Additionally, erections can actually last too long. As much as it may sound like a dream come true, the reality is that those warnings about erections lasting longer than four hours come from a serious place: erections that last too long — known as priapism — can do permanent and irreversible damage to your equipment. 

So, while that 12-hour session might sound incredible, it could very well end up being your last if it doesn’t go away.

Be sure to contact your healthcare provider immediately if you notice an erection that lasts longer than four hours or if you experience a painful erection.

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Staying Hard After Coming: The Big Picture

Viagra and its generic form, sildenafil, are a treatment for erectile dysfunction. They’re designed to keep you hard long enough for everyone to enjoy themselves. At the end of the day, that’s the goal, right? 

The reality is that erectile dysfunction medication is designed to do just that: treat erectile dysfunction — and that’s all. 

If you’re taking Viagra hoping that it can help keep you going even after the race is over, you’re taking it for the wrong reasons.

Taking too much Viagra that you’re prescribed in the hopes that it’ll help you skip your refractory period can be dangerous, and that’s not to count the adverse effects of Viagra, which can include common side effects like nasal congestion and potentially fatal ones like heart attack (read more in our guide to the side effects of Viagra).

If you want a permanent erection, there are plenty of sleeves and other sex toys out there that can assist your sexual performance (and increase your partner’s sexual satisfaction and pleasure) in the bedroom. Hell, we make some ourselves. 

If you’re struggling to get hard, stay hard and finish hard, you should talk to a healthcare provider. Many problems with erectile function can be solved with the intervention or support of a medical professional.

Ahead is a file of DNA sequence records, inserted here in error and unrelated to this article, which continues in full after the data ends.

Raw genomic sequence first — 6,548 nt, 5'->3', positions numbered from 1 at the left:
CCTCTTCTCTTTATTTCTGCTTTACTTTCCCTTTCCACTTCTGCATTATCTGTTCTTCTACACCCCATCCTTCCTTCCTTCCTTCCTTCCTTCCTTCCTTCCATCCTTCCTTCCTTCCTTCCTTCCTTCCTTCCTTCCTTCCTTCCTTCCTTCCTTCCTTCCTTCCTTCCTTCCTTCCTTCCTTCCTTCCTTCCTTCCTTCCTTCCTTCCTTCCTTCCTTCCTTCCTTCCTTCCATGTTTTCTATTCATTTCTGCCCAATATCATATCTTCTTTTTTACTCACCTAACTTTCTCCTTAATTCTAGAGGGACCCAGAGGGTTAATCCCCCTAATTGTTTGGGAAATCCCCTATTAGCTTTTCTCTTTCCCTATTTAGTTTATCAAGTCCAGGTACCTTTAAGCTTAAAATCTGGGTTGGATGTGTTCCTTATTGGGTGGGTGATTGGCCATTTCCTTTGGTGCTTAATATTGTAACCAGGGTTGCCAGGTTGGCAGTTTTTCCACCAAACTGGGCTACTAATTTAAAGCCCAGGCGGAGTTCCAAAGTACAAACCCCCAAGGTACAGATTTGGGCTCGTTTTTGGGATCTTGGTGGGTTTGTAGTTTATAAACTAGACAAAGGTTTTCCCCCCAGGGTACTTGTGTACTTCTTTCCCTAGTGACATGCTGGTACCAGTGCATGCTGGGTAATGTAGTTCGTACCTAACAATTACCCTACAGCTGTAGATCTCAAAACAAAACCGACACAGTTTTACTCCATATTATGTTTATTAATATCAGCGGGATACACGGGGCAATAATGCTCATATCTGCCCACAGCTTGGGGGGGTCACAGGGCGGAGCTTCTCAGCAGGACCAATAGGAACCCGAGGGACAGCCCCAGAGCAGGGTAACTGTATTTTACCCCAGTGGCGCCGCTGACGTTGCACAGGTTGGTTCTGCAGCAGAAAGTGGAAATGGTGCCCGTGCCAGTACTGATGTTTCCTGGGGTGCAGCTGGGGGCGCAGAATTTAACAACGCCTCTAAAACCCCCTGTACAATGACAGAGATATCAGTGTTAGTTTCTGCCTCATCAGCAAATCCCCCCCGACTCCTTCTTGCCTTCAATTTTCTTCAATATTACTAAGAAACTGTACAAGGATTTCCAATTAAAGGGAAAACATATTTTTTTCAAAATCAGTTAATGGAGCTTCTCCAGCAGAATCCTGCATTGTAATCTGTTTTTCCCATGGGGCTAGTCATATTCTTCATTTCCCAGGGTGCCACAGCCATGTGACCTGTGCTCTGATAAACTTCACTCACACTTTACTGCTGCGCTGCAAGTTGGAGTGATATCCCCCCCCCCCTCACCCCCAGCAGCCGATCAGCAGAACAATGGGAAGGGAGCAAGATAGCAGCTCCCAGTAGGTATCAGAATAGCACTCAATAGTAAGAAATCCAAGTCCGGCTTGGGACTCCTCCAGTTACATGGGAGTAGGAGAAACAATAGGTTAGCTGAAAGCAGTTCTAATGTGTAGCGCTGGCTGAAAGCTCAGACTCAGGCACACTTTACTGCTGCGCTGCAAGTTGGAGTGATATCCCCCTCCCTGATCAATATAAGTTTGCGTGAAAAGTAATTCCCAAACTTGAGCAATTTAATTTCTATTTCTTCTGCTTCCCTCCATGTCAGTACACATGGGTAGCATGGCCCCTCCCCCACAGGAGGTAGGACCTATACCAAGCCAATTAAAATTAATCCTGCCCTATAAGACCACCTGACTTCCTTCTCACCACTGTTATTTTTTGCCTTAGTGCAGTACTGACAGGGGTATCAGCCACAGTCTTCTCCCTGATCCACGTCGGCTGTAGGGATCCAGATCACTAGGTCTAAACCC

Though, for the record, you should be honest about health conditions including heart conditions like heart disease or a history of chest pain. 

The only thing standing between you and that support is your willingness to ask for help.

If you’re ready to do so but feeling ashamed, don’t. It’s a widespread problem that affects millions of men worldwide

But if you don’t want to look a healthcare professional in the eye to talk about it, consider having the conversation remotely via our sexual health resources.

Either way, know this: you don’t need to go all night to please your partner, you just need to listen, communicate, and take care of your sexual health (and other issues like premature ejaculation). Start working on those things today.

9 Sources

Hims & Hers has strict sourcing guidelines to ensure our content is accurate and current. We rely on peer-reviewed studies, academic research institutions, and medical associations. We strive to use primary sources and refrain from using tertiary references.

  1. U.S. National Library of Medicine. (n.d.). Sildenafil: Medlineplus drug information. MedlinePlus. Retrieved August 23, 2022, from https://medlineplus.gov/druginfo/meds/a699015.html.
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  6. Priapism: Causes, treatment, diagnosis & outlook. Cleveland Clinic. (n.d.). Retrieved September 14, 2022, from https://my.clevelandclinic.org/health/diseases/10042-priapism.
  7. Alwaal A, Breyer BN, Lue TF. Normal male sexual function: emphasis on orgasm and ejaculation. Fertil Steril. 2015 Nov;104(5):1051-60. doi: 10.1016/j.fertnstert.2015.08.033. Epub 2015 Sep 16. PMID: 26385403; PMCID: PMC4896089. https://www.ncbi.nlm.nih.gov/pmc/articles/PMC4896089/.
  8. Evans JD, Hill SR. A comparison of the available phosphodiesterase-5 inhibitors in the treatment of erectile dysfunction: a focus on avanafil. Patient Prefer Adherence. 2015 Aug 12;9:1159-64. doi: 10.2147/PPA.S56002. PMID: 26316720; PMCID: PMC4542406. https://www.ncbi.nlm.nih.gov/pmc/articles/PMC4542406/.
  9. Ferrini MG, Gonzalez-Cadavid NF, Rajfer J. Aging related erectile dysfunction-potential mechanism to halt or delay its onset. Transl Androl Urol. 2017 Feb;6(1):20-27. doi: 10.21037/tau.2016.11.18. PMID: 28217447; PMCID: PMC5313305. https://www.ncbi.nlm.nih.gov/pmc/articles/PMC5313305/.

This article is for informational purposes only and does not constitute medical advice. The information contained herein is not a substitute for and should never be relied upon for professional medical advice. Always talk to your doctor about the risks and benefits of any treatment. Learn more about our editorial standards here.